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Down again: Oh well.

I made up an Onion headline in my sleep this morning: Good-Natured Readers Charm Cynical Onion With Offbeat Letters. Sumana tells me they don't have a letters-to-the-editor section, though.

Next: The Even Newer Economy

The Even Newer Economy: Sometimes I try to get a mental picture of the economy, and of course I fail because it's too huge. But in general it goes something like [sunlight, natural resources, goods, information, labor] ==> [goods, services, information]. Now, I have this subterranean fear that the entire world economy actually does nothing but move things around, which is obviously bogus for the entire economy but which I think can be true for huge subsets of the economy, like the banner ad companies who stayed afloat selling banner ads to other companies whose only source of revenue was banner ads on their sites.

I was therefore disturbed by my discovery of a new toy known as Rokenbok, which is sort of Lego but not, and which has exactly this sort of economy. The pieces are much larger and more complex than Lego pieces (even the newer decadent Lego pieces which should properly be made of three or four small pieces or not exist at all), and all the sets have an industrial or construction theme: RC Tower Crane, Construction World, Piston Plant, Motorized Conveyer, etc. There are remote-controlled vehicles which you manipulate through Nintendo-like controllers. If you buy enough sets you can have this huge industrial plant/construction site setup with monorails and vehicles buzzing around.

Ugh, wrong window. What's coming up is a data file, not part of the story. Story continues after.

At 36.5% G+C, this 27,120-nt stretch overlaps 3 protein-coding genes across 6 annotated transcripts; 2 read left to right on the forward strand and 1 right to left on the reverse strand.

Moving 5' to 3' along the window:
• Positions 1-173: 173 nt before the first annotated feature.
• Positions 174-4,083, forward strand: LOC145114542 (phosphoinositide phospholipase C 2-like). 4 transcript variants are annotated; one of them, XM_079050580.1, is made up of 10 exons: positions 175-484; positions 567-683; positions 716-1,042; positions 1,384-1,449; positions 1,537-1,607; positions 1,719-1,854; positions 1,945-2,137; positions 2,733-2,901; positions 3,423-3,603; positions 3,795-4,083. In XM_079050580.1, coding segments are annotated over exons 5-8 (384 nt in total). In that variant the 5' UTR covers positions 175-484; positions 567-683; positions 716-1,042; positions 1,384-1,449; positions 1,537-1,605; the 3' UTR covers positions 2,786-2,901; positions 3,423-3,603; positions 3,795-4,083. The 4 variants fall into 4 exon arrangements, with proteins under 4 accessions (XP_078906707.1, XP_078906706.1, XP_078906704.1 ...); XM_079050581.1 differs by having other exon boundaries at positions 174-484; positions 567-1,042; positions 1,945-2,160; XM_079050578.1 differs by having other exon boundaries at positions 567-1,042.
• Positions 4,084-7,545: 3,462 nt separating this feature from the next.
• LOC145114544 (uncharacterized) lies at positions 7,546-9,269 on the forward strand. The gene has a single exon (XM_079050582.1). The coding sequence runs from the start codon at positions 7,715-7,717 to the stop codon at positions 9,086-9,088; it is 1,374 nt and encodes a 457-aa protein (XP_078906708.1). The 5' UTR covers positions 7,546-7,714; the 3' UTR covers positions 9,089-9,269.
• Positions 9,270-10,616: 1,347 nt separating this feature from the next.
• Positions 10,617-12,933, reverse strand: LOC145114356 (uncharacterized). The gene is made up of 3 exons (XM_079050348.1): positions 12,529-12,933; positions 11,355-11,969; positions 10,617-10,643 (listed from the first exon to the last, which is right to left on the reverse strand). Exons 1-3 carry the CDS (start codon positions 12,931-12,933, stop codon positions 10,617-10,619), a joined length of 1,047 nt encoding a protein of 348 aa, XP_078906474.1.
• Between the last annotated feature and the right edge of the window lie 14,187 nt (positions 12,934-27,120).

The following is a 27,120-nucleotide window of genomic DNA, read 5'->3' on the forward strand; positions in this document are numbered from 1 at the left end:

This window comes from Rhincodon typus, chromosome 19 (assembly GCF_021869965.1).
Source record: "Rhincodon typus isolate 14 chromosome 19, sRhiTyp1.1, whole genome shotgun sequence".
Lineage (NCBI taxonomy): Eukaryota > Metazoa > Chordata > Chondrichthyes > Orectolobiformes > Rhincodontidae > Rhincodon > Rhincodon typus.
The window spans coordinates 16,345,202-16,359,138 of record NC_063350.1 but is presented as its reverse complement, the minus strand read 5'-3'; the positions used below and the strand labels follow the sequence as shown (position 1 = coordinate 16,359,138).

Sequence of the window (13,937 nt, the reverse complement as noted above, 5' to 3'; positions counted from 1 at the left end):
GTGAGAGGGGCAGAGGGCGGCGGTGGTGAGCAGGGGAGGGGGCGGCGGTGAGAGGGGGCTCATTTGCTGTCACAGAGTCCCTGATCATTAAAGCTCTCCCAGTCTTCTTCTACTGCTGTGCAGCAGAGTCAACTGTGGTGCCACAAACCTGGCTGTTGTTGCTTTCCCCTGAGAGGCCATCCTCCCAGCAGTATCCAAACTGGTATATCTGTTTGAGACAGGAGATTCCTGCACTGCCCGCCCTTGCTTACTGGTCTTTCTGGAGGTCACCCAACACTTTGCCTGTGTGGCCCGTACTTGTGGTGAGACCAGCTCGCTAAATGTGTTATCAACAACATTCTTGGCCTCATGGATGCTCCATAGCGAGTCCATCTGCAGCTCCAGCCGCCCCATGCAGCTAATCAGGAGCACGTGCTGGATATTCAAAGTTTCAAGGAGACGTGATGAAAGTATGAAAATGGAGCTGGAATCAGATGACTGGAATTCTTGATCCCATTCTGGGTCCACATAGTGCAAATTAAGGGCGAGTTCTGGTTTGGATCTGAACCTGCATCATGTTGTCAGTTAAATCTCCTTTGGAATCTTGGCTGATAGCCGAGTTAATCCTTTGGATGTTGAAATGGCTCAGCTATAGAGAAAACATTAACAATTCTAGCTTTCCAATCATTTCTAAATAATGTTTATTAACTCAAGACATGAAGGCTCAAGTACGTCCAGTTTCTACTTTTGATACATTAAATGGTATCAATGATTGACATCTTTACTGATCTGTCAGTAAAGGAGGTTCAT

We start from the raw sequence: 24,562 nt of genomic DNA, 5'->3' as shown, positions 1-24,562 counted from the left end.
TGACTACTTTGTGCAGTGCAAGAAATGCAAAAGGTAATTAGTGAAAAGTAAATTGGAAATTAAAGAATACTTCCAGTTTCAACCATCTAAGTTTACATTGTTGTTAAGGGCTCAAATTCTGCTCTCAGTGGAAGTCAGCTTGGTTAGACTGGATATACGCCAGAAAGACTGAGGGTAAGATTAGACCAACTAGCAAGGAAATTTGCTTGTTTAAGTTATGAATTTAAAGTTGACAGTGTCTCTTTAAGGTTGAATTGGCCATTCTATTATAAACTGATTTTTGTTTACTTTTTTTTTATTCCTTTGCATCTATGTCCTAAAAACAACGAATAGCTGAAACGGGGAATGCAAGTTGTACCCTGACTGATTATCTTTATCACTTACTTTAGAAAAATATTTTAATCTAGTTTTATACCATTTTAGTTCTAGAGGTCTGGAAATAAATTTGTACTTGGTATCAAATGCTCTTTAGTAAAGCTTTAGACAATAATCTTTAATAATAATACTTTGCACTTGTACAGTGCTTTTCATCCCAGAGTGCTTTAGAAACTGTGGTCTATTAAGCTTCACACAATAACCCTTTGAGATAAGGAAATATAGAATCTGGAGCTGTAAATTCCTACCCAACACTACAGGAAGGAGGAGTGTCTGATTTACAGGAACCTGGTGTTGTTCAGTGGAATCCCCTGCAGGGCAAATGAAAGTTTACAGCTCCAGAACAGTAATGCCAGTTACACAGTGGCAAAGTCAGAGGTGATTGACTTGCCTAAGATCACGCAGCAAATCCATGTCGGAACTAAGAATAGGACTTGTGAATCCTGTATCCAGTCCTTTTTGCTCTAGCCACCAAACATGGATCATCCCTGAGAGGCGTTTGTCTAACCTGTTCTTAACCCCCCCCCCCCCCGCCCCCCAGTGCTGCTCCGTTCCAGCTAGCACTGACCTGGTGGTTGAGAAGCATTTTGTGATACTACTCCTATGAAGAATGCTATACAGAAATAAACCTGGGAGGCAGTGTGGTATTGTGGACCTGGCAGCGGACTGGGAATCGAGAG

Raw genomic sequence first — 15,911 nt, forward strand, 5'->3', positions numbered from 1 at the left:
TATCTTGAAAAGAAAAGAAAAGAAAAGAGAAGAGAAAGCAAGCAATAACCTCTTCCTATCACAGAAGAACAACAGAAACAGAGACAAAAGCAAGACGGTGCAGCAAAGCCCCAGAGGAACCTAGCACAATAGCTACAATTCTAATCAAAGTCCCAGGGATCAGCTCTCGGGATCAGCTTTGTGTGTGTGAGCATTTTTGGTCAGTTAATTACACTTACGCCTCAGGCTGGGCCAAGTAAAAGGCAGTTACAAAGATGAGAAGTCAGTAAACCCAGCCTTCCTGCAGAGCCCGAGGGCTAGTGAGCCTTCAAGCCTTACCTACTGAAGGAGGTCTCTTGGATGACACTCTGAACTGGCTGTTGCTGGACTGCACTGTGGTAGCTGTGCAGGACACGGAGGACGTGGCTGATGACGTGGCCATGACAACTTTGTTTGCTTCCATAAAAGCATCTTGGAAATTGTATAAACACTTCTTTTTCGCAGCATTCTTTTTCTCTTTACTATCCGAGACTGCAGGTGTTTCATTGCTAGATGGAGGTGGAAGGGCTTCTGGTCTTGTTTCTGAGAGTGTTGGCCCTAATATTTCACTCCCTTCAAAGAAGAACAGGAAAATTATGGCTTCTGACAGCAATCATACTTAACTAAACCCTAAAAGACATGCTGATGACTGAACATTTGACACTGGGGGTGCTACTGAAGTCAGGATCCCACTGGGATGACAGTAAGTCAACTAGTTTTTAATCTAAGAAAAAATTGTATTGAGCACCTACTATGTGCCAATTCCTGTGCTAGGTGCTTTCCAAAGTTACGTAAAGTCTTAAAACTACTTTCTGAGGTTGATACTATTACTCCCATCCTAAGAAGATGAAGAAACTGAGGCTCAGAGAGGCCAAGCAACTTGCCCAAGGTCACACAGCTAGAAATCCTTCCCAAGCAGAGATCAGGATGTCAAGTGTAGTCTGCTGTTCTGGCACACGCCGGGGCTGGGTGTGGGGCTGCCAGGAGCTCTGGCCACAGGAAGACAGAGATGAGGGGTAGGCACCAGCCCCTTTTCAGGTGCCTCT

The Rokenbok economy is based on the circulation of small plastic balls. The balls come in red and blue, and the blue ones are slightly smaller: this provides the raison d'etre for the Action Sorter and Conveyor. A few sets also contain small plastic barrels, but these are of only passing interest since they probably only contain more balls.

My mind boggles as to why the little plastic Rokenbok people would create so much infrastructure and devote so much labor to the sole purpose of sorting little balls and moving them around. The plastic balls are not any kind of storehouse of value, they're not valuable in and of themselves, and they're certainly not neccessary on a construction site.

I also don't see how driving the vehicles around could be fun for any length of time. Rokenbok takes the construction metaphor from Lego, but despite all the apparatus there's no construction (whereas with Lego there is a lot of construction even though you are the extent of the apparatus). It's not even cool the way Rube Goldberg devices which carry things around endlessly (like the penguin stair climbers sold in airport gift shops) are cool, because one of the big selling points is your constant supervision of the process through your waldos, the vehicles.

Maybe I just don't like the way they suggest you set up the sets. But it really seems like the vehicles are where the action is, and I don't understand the action.


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